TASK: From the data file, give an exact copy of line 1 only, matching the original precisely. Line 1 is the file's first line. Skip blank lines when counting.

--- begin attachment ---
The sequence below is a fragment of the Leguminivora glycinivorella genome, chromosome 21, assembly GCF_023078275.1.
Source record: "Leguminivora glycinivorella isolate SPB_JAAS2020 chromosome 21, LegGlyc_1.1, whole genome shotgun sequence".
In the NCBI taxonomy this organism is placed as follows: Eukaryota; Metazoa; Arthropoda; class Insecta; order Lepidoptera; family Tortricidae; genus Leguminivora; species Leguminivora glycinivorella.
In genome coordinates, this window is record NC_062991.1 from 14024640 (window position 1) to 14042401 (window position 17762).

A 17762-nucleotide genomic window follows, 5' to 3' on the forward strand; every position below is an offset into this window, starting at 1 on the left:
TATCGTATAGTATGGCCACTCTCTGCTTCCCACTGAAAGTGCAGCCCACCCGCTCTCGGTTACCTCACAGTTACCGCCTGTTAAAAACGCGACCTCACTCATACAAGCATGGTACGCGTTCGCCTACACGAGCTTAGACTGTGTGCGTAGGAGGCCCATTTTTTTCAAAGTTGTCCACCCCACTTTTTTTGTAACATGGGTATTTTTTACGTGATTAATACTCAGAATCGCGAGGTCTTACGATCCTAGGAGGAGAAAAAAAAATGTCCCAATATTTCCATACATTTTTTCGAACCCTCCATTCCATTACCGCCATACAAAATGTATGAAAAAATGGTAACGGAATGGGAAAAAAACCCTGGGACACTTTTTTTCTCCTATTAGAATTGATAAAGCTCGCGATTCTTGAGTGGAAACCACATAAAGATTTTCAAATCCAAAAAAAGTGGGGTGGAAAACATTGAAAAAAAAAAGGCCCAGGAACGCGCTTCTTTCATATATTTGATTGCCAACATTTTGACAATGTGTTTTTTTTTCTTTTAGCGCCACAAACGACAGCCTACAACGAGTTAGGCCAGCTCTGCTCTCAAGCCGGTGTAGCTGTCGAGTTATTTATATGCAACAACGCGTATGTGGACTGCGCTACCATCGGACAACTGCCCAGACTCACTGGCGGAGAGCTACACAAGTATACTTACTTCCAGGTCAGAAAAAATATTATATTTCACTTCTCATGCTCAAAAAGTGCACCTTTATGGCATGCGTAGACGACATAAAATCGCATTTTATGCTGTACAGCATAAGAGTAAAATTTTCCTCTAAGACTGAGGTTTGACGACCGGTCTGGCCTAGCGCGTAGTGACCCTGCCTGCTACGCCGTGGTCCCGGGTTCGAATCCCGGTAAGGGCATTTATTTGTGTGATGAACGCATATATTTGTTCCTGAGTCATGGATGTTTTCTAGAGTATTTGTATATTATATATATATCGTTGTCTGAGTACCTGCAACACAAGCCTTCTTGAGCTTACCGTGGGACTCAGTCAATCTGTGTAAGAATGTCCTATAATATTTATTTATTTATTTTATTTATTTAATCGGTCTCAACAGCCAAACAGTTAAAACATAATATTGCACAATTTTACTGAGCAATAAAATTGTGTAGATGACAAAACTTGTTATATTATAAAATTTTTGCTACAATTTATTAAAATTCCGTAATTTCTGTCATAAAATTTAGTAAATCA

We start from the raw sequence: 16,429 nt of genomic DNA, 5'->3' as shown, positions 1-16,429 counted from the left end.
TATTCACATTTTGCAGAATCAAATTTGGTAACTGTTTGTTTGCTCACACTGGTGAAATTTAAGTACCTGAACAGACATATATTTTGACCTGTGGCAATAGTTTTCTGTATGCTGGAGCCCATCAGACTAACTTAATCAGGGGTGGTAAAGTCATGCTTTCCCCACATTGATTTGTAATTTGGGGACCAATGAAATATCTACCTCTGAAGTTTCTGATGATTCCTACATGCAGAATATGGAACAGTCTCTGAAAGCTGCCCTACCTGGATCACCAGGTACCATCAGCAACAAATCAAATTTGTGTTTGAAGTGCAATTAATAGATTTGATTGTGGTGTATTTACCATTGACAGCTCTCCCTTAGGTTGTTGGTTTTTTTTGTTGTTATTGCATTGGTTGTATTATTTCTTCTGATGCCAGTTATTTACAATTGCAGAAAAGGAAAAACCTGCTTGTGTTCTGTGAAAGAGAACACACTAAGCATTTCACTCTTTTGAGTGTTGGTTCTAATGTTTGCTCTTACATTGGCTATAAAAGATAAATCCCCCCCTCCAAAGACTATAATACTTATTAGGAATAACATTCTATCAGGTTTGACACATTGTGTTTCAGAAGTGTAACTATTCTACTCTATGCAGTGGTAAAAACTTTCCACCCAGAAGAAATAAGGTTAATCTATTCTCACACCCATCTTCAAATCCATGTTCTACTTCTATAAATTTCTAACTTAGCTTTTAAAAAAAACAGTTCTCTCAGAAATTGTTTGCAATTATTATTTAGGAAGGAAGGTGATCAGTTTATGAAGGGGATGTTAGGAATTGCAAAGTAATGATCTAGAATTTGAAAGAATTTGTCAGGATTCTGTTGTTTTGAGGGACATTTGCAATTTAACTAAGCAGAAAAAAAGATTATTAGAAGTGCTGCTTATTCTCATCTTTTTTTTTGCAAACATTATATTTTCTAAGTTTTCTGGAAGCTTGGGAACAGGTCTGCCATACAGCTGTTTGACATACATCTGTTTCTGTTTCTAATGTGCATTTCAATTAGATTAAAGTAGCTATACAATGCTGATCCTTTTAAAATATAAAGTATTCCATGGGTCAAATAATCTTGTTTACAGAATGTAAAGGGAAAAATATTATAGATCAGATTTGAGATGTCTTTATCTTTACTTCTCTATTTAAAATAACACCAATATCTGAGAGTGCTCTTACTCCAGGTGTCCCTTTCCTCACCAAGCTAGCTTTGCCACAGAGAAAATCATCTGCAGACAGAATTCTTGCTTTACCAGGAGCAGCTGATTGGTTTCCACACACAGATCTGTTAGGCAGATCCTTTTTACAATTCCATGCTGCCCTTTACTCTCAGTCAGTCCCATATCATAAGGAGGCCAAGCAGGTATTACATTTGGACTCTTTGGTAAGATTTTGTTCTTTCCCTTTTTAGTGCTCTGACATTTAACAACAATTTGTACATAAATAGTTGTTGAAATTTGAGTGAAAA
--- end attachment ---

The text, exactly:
The sequence below is a fragment of the Leguminivora glycinivorella genome, chromosome 21, assembly GCF_023078275.1.